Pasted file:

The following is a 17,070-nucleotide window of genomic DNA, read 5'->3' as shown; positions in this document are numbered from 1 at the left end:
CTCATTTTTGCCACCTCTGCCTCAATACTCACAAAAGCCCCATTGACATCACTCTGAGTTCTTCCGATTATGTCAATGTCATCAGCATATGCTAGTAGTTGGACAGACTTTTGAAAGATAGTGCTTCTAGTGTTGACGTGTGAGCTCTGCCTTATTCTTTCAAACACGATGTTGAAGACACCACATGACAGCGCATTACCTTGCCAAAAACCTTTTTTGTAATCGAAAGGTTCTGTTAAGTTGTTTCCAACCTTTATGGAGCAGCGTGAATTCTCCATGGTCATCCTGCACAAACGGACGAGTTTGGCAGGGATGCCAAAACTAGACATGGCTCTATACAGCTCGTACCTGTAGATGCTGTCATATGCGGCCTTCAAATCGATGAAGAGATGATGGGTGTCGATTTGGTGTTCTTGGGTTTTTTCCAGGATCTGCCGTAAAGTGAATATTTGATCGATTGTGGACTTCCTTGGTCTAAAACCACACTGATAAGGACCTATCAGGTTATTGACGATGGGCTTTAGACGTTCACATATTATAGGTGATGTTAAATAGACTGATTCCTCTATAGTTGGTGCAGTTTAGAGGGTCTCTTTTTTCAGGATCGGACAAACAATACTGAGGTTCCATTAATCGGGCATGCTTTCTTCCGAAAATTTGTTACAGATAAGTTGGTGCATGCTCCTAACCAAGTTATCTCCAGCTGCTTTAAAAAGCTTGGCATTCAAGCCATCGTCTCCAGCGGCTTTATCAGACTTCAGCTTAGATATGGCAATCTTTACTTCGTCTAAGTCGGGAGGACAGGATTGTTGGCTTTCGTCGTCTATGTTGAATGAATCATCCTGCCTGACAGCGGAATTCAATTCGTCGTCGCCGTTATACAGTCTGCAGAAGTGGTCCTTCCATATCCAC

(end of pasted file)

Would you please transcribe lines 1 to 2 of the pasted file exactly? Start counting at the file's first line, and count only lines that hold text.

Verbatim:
The following is a 17,070-nucleotide window of genomic DNA, read 5'->3' as shown; positions in this document are numbered from 1 at the left end:
CTCATTTTTGCCACCTCTGCCTCAATACTCACAAAAGCCCCATTGACATCACTCTGAGTTCTTCCGATTATGTCAATGTCATCAGCATATGCTAGTAGTTGGACAGACTTTTGAAAGATAGTGCTTCTAGTGTTGACGTGTGAGCTCTGCCTTATTCTTTCAAACACGATGTTGAAGACACCACATGACAGCGCATTACCTTGCCAAAAACCTTTTTTGTAATCGAAAGGTTCTGTTAAGTTGTTTCCAACCTTTATGGAGCAGCGTGAATTCTCCATGGTCATCCTGCACAAACGGACGAGTTTGGCAGGGATGCCAAAACTAGACATGGCTCTATACAGCTCGTACCTGTAGATGCTGTCATATGCGGCCTTCAAATCGATGAAGAGATGATGGGTGTCGATTTGGTGTTCTTGGGTTTTTTCCAGGATCTGCCGTAAAGTGAATATTTGATCGATTGTGGACTTCCTTGGTCTAAAACCACACTGATAAGGACCTATCAGGTTATTGACGATGGGCTTTAGACGTTCACATATTATAGGTGATGTTAAATAGACTGATTCCTCTATAGTTGGTGCAGTTTAGAGGGTCTCTTTTTTCAGGATCGGACAAACAATACTGAGGTTCCATTAATCGGGCATGCTTTCTTCCGAAAATTTGTTACAGATAAGTTGGTGCATGCTCCTAACCAAGTTATCTCCAGCTGCTTTAAAAAGCTTGGCATTCAAGCCATCGTCTCCAGCGGCTTTATCAGACTTCAGCTTAGATATGGCAATCTTTACTTCGTCTAAGTCGGGAGGACAGGATTGTTGGCTTTCGTCGTCTATGTTGAATGAATCATCCTGCCTGACAGCGGAATTCAATTCGTCGTCGCCGTTATACAGTCTGCAGAAGTGGTCCTTCCATATCCAC